I was listening to the radio recently and the interviewer was asking his expert interviewee about the financial crisis in Greece. He asked the expert what surprises lay in store as the process unfolded.
To be fair the expert was not fazed by such a daft question and pointed out that by their nature surprises were impossible to predict. Then he said that we had to expect the unexpected.
I know that the phrase is used to encourage people to be ready for anything but when you look at the bland meaning of the phrase it’s rather silly isn’t it? Unexpected things are, by their nature, not something we can expect. If we expect them they cease to be unexpected.
We say all sorts of things without thinking them through:
“Don’t come running to me if you fall off and break your leg.”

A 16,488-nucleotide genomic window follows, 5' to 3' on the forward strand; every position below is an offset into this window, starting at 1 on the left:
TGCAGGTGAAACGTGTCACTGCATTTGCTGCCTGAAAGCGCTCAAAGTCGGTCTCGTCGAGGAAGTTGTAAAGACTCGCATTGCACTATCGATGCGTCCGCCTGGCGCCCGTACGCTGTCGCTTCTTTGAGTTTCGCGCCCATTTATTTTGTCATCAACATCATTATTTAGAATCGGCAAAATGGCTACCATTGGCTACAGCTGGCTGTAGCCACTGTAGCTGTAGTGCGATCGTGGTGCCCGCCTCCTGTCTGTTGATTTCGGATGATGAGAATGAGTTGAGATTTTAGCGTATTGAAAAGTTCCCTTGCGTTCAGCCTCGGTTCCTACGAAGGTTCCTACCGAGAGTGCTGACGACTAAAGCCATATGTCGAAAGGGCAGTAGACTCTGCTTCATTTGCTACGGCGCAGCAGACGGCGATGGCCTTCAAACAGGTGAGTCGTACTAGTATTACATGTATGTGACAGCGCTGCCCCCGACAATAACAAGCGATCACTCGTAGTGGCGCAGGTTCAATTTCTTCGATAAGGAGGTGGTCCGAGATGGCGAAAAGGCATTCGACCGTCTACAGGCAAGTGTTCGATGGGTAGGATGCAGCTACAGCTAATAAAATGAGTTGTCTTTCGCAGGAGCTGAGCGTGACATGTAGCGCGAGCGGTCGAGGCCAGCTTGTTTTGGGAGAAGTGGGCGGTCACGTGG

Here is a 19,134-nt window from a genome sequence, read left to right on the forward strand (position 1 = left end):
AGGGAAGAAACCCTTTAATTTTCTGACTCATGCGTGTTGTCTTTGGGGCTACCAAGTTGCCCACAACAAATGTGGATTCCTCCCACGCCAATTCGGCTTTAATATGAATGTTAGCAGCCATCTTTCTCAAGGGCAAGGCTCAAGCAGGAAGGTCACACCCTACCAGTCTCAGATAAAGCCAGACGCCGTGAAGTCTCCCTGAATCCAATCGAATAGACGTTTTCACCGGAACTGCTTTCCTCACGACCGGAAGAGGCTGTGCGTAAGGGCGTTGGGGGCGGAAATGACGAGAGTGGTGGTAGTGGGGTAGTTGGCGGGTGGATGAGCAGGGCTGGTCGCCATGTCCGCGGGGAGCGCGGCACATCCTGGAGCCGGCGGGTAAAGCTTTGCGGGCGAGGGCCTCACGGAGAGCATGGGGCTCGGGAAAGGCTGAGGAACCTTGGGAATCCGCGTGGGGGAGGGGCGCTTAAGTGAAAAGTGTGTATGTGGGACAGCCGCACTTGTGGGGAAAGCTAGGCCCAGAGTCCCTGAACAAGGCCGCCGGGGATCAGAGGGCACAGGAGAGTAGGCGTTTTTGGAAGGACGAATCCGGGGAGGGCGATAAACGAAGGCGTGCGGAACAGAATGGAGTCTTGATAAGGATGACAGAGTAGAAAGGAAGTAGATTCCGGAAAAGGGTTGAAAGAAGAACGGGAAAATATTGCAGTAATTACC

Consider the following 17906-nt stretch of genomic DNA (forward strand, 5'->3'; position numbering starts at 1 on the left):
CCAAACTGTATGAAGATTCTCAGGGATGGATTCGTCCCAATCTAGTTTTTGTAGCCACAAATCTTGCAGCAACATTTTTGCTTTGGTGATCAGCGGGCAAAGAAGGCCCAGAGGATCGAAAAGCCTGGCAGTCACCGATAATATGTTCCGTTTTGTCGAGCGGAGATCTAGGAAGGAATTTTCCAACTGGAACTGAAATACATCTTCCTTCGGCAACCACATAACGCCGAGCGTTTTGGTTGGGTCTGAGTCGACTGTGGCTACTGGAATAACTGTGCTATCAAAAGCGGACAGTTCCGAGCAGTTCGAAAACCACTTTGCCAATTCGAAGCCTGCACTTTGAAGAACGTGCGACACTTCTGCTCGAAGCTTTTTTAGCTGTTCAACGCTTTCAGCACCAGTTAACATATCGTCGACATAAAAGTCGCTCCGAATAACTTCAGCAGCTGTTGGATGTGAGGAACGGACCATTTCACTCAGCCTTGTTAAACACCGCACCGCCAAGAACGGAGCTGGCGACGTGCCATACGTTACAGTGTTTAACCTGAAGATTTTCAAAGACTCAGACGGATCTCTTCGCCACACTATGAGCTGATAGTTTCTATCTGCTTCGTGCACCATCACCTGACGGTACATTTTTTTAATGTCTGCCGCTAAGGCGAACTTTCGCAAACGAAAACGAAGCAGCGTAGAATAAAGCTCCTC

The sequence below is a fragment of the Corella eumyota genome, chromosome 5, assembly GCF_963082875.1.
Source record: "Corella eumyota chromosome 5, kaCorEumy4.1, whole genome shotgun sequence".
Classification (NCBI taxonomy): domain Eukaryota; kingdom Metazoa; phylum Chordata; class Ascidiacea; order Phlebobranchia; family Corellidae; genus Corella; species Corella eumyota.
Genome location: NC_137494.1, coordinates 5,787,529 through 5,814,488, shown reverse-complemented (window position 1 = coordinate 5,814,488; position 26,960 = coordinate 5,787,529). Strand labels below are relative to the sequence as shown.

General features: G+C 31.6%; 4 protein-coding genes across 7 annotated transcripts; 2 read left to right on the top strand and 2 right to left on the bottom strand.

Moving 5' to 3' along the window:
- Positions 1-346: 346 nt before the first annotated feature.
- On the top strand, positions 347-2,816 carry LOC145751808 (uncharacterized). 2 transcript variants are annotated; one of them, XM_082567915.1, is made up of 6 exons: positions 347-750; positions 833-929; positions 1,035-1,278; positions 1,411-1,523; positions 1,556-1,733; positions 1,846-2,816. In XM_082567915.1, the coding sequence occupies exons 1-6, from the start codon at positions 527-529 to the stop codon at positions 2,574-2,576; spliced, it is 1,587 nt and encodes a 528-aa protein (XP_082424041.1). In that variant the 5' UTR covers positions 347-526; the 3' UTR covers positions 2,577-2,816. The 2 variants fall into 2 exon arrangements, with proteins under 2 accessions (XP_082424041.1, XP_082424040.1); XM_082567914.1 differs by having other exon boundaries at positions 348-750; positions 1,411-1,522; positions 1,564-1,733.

“Close your mouth when you eat your food.”
And so on…
Sadly we also say hurtful and cruel things without thinking them through. Sometimes, if we speak reactively, we can say things that we instantly regret, but we can’t unsay them. Sometimes we might even intentionally say things that we know will hurt.
And we learn to expect the unexpected. We learn to anticipate that someone will not respond well to a suggestion that we make, so we hit them back first by getting in a pre-emptive strike.
Jesus suggests that what comes out of our mouth is based on our heart (Luke 6):
43 ‘No good tree bears bad fruit, nor does a bad tree bear good fruit. 44 Each tree is recognised by its own fruit. People do not pick figs from thorn-bushes, or grapes from briers. 45 A good man brings good things out of the good stored up in his heart, and an evil man brings evil things out of the evil stored up in his heart. For the mouth speaks what the heart is full of.
So if we want to be more careful about what we say we need to ask for God’s Spirit’s help with our heart, not our mouth. We all need a change of heart.
Be blessed, be a blessing